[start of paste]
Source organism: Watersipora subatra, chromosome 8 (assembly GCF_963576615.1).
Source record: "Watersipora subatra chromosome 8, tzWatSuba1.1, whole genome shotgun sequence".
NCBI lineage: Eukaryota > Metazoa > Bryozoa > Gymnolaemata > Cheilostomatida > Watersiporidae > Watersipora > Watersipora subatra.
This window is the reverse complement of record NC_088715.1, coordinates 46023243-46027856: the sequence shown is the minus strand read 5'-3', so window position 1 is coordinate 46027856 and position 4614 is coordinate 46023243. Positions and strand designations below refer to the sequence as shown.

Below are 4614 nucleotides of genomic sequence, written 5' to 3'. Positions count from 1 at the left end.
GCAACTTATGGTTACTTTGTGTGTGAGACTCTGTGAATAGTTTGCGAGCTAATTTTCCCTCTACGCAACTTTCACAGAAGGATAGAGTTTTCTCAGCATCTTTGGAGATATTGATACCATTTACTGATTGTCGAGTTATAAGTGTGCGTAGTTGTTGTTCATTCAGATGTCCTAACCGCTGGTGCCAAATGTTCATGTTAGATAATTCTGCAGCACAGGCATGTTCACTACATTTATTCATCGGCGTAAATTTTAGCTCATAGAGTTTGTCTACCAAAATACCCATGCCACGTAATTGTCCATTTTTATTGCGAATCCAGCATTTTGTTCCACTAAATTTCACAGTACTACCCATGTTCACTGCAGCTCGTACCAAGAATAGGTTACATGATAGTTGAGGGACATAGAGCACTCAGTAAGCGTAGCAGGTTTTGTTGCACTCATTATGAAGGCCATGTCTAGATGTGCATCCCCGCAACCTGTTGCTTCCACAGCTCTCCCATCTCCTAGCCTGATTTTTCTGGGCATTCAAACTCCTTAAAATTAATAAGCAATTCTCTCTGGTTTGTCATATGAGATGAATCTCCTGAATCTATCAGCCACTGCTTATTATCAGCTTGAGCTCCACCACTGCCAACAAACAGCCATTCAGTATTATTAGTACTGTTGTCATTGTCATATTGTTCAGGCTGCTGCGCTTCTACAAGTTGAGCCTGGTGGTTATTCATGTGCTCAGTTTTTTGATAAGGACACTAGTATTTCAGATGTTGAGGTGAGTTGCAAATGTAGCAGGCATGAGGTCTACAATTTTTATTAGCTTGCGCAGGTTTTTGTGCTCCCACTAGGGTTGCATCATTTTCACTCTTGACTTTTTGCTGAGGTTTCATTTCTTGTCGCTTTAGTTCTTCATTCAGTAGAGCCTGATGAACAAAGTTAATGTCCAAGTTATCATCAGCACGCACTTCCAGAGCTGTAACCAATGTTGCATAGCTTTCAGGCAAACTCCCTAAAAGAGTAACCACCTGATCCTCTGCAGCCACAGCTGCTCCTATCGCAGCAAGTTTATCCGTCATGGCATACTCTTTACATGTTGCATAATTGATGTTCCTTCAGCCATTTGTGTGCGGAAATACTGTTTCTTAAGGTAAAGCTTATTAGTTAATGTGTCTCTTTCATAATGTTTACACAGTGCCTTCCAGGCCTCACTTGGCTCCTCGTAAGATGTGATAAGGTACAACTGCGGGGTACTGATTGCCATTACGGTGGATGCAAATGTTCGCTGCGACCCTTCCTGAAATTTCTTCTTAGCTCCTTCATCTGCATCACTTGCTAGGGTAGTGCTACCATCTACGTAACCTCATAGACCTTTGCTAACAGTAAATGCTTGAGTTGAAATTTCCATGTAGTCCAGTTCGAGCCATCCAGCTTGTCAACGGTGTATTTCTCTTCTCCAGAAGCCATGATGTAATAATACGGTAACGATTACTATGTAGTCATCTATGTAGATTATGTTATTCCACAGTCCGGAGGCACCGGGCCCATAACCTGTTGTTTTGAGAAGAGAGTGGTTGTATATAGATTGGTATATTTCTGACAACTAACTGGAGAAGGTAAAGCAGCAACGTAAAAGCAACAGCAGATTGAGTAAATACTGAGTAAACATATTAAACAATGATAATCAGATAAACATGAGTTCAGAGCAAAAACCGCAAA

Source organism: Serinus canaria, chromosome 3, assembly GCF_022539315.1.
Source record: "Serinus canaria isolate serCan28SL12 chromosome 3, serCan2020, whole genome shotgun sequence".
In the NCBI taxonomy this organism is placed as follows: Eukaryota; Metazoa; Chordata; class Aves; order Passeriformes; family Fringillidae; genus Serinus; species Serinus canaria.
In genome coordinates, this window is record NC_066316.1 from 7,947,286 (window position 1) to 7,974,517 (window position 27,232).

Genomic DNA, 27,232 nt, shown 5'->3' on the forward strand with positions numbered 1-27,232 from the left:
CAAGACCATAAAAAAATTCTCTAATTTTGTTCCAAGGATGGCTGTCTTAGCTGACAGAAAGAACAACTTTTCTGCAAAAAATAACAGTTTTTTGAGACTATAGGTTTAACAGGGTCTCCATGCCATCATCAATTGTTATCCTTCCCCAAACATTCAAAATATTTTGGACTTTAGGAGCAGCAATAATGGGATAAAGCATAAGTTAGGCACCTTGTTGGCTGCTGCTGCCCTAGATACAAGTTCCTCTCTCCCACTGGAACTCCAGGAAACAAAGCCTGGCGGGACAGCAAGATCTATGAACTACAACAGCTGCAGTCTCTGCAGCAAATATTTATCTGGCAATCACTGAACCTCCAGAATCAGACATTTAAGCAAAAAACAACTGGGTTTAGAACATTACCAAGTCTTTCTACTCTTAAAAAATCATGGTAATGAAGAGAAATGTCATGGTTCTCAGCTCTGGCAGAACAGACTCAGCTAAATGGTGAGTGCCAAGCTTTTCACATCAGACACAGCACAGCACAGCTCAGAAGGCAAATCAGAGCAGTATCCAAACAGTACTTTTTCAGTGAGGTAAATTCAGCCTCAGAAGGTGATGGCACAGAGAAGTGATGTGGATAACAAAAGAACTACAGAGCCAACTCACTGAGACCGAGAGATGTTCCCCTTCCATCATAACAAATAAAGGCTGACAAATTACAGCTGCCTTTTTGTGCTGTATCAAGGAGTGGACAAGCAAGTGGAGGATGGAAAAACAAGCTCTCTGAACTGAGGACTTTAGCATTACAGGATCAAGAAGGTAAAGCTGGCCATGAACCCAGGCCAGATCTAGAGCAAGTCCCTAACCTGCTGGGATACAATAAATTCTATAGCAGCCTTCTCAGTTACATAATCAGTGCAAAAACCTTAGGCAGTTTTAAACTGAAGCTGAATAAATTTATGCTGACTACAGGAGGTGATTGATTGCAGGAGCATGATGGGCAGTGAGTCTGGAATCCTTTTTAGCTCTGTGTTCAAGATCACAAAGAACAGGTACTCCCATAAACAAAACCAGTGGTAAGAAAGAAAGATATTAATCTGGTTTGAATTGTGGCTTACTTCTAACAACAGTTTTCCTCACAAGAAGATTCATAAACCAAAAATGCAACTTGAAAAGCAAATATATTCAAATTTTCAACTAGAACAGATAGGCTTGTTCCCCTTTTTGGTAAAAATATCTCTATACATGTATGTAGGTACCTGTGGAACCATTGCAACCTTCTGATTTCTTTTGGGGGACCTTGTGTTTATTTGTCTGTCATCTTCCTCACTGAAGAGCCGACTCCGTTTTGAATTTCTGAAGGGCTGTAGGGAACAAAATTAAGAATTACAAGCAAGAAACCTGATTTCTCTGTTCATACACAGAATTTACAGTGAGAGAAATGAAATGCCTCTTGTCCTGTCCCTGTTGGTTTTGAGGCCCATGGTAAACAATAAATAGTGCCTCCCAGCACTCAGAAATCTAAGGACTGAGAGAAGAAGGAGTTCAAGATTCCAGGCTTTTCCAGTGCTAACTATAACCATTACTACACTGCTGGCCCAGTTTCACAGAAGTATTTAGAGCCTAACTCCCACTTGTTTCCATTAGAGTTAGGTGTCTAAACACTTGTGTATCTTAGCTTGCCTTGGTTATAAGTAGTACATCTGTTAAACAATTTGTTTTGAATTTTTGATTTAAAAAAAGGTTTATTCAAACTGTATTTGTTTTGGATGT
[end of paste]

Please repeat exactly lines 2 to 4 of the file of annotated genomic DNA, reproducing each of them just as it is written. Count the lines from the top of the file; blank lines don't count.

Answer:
Source record: "Watersipora subatra chromosome 8, tzWatSuba1.1, whole genome shotgun sequence".
NCBI lineage: Eukaryota > Metazoa > Bryozoa > Gymnolaemata > Cheilostomatida > Watersiporidae > Watersipora > Watersipora subatra.
This window is the reverse complement of record NC_088715.1, coordinates 46023243-46027856: the sequence shown is the minus strand read 5'-3', so window position 1 is coordinate 46027856 and position 4614 is coordinate 46023243. Positions and strand designations below refer to the sequence as shown.